Twinkles liked squatting. It seemed more natural than ownership. You can’t take your house with you, so ownership was really no more than squatting. But people’s laws said otherwise and men with guns enforced them, so Twinkles kept quiet in his tree house and only fixed things that wouldn’t be noticed, like leaks in the roof and squeaky hinges, and these he did in the early hours of the morning when no one was about except for the drunks arriving home after last call. To them he would appear as nothing more than an apparition of an oversized gnome. He even wore a red hat he’d found last Christmas. It was knitted wool, and it may not have kept his head dry, but it did keep his thoughts warm, and it was important to keep his thoughts warm because it was his thoughts that controlled where he traveled at night in his dreams.

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Negotiating with Biscuits #4 – Babies

I’m tossing and turning in bed, struggling to get to sleep, when Fleegle asks, “Where do babies come from?”

I look through the murky darkness in the bedroom at his black silhouette sitting on my bed. “The stork flies them in and delivers them to houses of families who want them.”

“What’s a stork?”

“A bird that’s big enough to carry a baby in it’s beak and still get off the ground. Why are you asking about babies?”

“The neighbors behind us just got one.”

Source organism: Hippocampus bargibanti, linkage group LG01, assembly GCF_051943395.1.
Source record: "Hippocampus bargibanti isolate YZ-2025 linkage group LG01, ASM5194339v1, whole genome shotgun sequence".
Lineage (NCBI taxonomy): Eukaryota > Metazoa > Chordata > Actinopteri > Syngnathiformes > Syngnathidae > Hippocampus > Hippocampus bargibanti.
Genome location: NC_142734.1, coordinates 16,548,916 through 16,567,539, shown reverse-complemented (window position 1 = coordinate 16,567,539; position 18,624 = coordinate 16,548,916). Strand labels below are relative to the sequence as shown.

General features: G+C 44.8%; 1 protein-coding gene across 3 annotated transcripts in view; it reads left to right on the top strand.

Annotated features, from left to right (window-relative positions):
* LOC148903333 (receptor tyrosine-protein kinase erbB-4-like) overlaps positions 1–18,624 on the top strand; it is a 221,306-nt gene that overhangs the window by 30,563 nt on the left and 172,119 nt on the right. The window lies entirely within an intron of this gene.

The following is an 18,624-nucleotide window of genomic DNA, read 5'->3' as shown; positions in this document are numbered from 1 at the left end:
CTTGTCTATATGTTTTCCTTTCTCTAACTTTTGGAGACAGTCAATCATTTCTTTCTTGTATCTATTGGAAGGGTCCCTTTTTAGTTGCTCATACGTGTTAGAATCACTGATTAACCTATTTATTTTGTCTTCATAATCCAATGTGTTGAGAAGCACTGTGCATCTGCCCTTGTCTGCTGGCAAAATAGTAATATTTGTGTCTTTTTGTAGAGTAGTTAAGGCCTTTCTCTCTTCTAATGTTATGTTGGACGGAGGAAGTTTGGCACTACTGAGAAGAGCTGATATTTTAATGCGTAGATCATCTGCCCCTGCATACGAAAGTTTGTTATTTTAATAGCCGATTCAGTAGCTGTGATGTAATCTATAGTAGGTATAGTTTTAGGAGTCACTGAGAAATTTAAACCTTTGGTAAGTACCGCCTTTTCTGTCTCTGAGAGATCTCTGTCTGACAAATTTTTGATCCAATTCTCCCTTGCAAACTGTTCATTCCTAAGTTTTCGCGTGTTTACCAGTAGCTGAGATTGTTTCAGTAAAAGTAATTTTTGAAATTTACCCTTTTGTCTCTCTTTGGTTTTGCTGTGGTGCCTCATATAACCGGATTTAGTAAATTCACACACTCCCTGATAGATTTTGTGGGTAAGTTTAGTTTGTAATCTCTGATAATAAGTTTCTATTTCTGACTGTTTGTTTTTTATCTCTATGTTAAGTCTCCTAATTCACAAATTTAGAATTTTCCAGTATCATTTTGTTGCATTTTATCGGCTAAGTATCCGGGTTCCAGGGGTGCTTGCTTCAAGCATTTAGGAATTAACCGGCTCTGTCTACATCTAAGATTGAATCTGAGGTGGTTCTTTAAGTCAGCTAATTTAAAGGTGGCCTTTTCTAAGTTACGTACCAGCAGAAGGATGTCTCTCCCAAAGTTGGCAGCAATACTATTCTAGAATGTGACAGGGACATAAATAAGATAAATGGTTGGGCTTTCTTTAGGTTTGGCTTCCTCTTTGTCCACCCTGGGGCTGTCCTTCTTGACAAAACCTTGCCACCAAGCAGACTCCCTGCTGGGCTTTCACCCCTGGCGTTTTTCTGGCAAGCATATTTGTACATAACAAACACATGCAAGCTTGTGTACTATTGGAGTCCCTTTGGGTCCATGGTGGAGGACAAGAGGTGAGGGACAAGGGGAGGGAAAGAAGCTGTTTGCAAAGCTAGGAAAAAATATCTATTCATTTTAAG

“Uh huh.”

“So if I stop chasing the birds out of the yard, a big one will bring me a baby?”

I worry where this is going. “Yes, that is correct. But why do you want a baby?”

“Not just any baby.”

“Hmm. I’m confused,” I say.

He tilts his head. “You? Never.”

“Do you mean one who looks like me or one who looks like you?”

“There’s a difference? I thought you looked like me.”

The Hydrant

When Arthur arrived at the cafe, the hostess seated him outside on the sidewalk patio at his favorite table right in the midst of the diners where the people watching was best. He ordered a glass of wine, not because he liked it but because he didn’t. It would last a long time and he didn’t want to get drunk, not tonight, not with what he’d learned this morning.

The middle-aged couple on his right were discussing current events. He eavesdropped for a bit but they were just boringly parroting talking points they’d picked up from television news like something they’d tracked in on their shoes. Besides, Arthur knew all that was just lies fed to the public to keep them engaged enough to be complacent but not so engaged that they started digging for the truth and got mad. You see, Arthur had found the perfect source for news, one that never lied and was honest to a fault.